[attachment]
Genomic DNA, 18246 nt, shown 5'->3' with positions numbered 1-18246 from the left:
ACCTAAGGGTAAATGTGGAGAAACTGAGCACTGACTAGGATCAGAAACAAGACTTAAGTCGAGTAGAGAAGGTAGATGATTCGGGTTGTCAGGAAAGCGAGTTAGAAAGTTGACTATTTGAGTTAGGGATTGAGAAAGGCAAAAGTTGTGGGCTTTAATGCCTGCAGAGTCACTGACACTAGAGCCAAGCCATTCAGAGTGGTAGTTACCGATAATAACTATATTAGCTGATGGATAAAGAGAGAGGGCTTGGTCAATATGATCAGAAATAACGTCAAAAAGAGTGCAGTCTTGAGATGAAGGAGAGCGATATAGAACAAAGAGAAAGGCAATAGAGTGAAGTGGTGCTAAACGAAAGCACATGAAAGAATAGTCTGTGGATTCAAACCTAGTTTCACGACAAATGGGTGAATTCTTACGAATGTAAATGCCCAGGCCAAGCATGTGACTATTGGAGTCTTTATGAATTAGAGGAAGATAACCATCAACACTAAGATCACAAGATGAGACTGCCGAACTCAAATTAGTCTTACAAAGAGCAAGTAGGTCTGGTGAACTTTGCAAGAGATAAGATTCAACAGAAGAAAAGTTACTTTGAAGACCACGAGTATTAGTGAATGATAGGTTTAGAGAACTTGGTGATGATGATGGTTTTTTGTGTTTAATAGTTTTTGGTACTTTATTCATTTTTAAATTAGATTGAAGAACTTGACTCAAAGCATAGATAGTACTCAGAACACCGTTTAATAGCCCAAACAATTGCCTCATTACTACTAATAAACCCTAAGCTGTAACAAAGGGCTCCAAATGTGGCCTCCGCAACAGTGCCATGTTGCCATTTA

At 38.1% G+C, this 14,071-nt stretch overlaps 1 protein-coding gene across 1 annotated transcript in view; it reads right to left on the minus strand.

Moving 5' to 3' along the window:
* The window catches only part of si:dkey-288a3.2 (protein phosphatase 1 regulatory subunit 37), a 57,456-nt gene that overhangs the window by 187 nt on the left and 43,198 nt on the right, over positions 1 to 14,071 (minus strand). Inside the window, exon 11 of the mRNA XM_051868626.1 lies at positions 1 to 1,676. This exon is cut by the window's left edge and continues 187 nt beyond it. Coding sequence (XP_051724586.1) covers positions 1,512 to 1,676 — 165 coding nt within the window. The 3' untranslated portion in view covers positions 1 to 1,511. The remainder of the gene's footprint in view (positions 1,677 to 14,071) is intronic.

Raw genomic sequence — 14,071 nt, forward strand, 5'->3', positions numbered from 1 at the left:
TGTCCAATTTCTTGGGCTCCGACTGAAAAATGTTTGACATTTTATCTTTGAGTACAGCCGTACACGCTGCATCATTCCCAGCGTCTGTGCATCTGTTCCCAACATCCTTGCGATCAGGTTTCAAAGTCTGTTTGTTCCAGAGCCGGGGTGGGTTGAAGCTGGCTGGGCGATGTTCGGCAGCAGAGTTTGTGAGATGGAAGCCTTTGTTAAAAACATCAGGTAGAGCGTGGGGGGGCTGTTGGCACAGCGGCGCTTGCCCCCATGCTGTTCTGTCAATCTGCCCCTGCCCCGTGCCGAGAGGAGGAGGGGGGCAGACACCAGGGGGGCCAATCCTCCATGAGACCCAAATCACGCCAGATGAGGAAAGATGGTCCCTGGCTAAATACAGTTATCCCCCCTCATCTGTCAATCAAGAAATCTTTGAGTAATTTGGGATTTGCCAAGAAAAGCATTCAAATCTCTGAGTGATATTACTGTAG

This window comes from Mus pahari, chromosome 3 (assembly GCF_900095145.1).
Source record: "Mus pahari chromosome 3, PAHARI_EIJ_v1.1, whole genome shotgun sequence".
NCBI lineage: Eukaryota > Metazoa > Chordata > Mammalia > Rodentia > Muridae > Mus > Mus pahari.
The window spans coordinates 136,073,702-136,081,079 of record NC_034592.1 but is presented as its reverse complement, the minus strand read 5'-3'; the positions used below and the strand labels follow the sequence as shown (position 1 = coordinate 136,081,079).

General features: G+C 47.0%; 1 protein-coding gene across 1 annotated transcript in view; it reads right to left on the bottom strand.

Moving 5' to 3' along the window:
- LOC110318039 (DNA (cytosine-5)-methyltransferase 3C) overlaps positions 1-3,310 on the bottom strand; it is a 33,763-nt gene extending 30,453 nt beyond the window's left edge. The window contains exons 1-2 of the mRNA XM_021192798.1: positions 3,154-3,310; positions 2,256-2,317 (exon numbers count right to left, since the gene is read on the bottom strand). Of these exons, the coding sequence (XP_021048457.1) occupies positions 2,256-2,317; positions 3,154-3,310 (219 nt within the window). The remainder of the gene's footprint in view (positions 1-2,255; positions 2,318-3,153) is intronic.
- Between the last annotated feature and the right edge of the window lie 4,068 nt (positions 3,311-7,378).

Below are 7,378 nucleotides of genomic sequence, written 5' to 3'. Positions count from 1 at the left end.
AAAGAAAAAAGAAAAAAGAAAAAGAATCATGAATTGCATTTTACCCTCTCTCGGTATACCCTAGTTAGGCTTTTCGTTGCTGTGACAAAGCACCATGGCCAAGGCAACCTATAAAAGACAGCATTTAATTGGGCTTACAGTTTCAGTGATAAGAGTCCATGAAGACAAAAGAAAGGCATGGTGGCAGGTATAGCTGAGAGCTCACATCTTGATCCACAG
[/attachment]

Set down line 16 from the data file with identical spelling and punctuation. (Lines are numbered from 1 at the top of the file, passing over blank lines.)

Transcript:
Below are 7,378 nucleotides of genomic sequence, written 5' to 3'. Positions count from 1 at the left end.